Luigi Einaudi Barolo Costa Grimaldi 2008
Nebbiolo from Piedmont, Italy
A great wine of the Langa, garnet red with a shade of amber. It has an intense and embracing fragrance, and full-bodied but smooth tannic taste with a long spiced finish.
Derived from the Nebbiolo grapes from the Costa Grimaldi vineyard owned by the Einaudi estate, facing Barolo. The tannic characteristics guarantee a long life in bottle. With time it acquires complexity as the ethereal aromas of spices, truffles and leather.
The Wine Advocate - "The 2008 Barolo Costa Grimaldi reveals lovely freshness and vibrancy in its floral bouquet and delineated, nuanced fruit. Mint, licorice and sweet spices add lift and brightness throughout. The Costa Grimaldi is a bit on the delicate, feminine side in this vintage, but the balance remains compelling. In particular, the wine's focus and clarity on the finish show the qualities that make 2008 such a terrific vintage. Costa Grimaldi is made from the Via Nuova vineyard in Barolo, a cold site that does best in warmer years. In 2008, a cold year, the Costa Grimaldi comes across as compact and unyielding. If the wine fleshes out in bottle it could merit a higher score. Anticipated maturity: 2018-2028."
Wine Enthusiast - "Wild flower, dried jasmine, wild berry, hazelnut and ginger open the beautifully fragrant bouquet. The mouthfeel is tight, elegant and silky with polished tannins and fresh menthol overtones."
International Wine Cellar - "Bright red-ruby. Deep, very ripe aromas of black cherry and minerals. Very rich, sweet and creamy, but with lovely mineral lift to the medicinal black cherry and spice flavors. Finishes long and vibrant, with big, building tannins and a powerful impression of structure."
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Luigi Einaudi Winery
It all began in 1897, when 23-year-old Luigi Einaudi (Italy’s first President) purchased the first of the Einaudi estates at San Giacomo. Today, the President’s descendants have chosen to maintain continuity with their extraordinary heritage while looking to the future, turning the oldest wine property in the Dogliani area into a cutting-edge classic. Granddaughter Paola Einaudi, her son Matteo Sardagna, and Giorgio Ruffo – together with technical director Lorenzo Raimondi and winemaker Beppe Caviola – have proven a winning team. Today, the total surface of the property (10 farmsteads) is 358 acres, 111 of which are under vine. The vineyards, in turn, are subdivided into seven terroirs. Four of these are in Dogliani (four hills, one of which is the Vigna Tecc cru, another the premier area of San Luigi), while Barolo comprises two crus (Terlo and Cannubi). Terlo is part of the estate’s original nucleus (marly-calcareous soil at 984 feet above Cannubi hill, at an altitude of 722 feet above sea level), provide a Barolo of superb breed and longevity. The underground winery, located at Tecc and completed in 1993, was gradually doubled in size and provided with state-of-the-art barrel cellars, sophisticated humidity and temperature control systems, and a new-generation bottle cellar stocking over 240,000 bottles. View all Luigi Einaudi Wines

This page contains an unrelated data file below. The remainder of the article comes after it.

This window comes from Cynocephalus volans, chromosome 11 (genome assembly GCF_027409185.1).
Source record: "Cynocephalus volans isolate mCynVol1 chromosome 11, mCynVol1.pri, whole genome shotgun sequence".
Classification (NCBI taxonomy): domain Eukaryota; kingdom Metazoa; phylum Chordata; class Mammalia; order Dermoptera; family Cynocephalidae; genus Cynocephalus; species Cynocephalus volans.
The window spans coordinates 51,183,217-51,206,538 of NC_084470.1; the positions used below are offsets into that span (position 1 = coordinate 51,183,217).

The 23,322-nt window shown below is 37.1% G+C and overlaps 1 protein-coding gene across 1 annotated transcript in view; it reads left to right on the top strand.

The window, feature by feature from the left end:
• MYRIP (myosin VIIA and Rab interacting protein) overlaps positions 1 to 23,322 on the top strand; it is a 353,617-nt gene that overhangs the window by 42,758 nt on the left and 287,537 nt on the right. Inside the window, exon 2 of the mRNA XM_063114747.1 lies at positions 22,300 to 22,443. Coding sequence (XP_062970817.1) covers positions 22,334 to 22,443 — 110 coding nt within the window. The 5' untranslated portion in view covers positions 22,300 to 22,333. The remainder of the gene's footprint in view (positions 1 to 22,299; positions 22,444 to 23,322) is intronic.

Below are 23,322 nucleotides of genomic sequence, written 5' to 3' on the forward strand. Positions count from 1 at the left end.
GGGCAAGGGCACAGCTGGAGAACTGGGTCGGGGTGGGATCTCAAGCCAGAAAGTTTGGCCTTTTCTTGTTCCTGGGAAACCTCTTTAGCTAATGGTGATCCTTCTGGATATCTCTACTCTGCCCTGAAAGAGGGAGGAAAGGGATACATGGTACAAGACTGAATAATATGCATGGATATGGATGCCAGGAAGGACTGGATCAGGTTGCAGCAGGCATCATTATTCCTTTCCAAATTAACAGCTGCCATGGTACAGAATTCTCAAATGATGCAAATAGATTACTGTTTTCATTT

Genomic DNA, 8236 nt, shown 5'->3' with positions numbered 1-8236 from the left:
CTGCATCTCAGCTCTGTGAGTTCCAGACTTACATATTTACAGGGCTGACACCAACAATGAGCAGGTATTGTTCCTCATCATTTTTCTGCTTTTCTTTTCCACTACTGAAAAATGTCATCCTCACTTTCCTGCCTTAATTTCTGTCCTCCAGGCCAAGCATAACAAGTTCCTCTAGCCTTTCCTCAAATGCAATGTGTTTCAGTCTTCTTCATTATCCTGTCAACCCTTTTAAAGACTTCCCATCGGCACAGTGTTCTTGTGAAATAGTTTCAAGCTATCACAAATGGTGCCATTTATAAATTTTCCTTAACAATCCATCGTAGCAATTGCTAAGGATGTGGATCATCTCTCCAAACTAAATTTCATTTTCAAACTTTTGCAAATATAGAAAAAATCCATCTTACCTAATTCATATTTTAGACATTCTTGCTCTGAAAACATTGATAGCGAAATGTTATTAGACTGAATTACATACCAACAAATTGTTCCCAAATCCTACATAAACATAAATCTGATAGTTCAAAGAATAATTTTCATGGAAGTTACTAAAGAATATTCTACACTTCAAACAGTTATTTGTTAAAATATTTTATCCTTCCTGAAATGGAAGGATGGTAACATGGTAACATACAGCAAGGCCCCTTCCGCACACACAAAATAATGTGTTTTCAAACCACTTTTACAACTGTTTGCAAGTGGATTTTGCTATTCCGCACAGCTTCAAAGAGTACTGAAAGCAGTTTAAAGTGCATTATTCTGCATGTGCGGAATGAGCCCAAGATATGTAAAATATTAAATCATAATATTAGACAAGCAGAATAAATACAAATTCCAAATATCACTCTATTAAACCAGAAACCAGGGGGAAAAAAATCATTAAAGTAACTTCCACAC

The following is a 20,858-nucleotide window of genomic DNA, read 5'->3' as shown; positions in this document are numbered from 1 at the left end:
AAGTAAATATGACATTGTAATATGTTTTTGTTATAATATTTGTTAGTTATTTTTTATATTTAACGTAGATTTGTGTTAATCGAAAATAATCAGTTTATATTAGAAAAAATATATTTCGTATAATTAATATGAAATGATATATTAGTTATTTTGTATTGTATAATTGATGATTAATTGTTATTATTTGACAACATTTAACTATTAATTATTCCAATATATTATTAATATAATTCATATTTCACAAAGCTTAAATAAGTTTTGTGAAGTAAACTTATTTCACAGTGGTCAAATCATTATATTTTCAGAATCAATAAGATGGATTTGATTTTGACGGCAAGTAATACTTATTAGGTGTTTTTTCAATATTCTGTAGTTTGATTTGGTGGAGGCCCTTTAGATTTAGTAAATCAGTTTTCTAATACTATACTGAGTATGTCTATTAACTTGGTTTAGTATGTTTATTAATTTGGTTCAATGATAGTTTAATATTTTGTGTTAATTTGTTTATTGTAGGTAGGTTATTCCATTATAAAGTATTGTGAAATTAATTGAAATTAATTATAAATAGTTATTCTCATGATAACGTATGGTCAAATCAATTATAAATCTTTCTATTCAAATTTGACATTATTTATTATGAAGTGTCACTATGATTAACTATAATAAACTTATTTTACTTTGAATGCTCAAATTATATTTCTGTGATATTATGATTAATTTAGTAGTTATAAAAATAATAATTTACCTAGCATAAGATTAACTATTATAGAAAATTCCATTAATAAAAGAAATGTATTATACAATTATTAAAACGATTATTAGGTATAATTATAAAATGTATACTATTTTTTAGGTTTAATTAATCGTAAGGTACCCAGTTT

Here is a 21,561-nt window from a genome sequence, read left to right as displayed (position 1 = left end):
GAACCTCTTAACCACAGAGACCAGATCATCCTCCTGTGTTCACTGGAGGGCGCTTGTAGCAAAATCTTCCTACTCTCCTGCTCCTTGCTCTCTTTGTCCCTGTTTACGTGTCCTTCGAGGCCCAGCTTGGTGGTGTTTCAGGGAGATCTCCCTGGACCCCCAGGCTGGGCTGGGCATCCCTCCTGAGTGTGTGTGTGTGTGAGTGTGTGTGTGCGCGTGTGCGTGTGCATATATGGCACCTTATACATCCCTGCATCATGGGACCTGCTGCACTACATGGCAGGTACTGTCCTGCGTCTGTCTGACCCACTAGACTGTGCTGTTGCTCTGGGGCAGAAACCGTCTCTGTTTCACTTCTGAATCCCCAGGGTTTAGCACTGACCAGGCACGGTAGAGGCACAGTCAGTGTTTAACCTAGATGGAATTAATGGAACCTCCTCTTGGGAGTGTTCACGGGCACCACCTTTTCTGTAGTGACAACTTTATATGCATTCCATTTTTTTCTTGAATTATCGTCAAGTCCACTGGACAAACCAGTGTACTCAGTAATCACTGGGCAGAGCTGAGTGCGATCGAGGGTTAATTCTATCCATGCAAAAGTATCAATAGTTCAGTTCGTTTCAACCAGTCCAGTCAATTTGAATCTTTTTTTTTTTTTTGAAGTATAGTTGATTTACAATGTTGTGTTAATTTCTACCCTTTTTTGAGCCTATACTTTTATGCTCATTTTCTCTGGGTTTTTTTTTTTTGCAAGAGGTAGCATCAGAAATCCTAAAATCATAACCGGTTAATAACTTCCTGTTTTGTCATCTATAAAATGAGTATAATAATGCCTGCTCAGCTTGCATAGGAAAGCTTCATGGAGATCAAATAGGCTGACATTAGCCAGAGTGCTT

About PiedmontView a map of Piedmont wineries (PEED-mont)
Notable FactsNot just regulated to red wine, Piedmont also produces some notable whites, particularly those near the district of Gavi and Asti. Gavi produces still white wine from the Cortese grape. The wine is dry with a crisp, citrus-like acidity – fairly neutral but pleasant. Arneis is another grape/wine made in the area, creating a fuller wine that displays some nuttiness in the aroma and taste. Asti is well known for its sparkling wine – in particular Asti Spumante and Moscato d'Asti. Asti Spumante is typically higher in alcohol, sweetness & fizziness, while its higher-class cousin, Mostcato d'Asti, contains lower alcohol levels, a few less bubbles, and a more restrained and delicate representation of Moscato fruit.
A little ditty about Italy...This country has about as many wines as its had governments. With 20 different regions, hundreds of DOCs and even more indigenous varieties, the amount of wine made in Italy is mind-boggling. Most of the juice, however, remains in the country for thirsty Italians. Wine is food in Italy and its rare that a meal is consumed without a glass of vino. That said, it's not common to find many folks drinking wine without food either. In turn, it's a match, and a mighty good one at that. In fact, it's safe to say that Italian wine is a foodie wine – one that goes on the table for a myraid of meals.
For regions, the most popular are Tuscany (home of Chianti), Piedmont and the Tre-Venezie, which includes Veneto, Trentino Alto-Adige and Friuli. Other communes of note are in Southern Italy, and a few good wines are made elsewhere in the country. The islands of Sardinia and Sicily are members of the Italian winemaking community as well.
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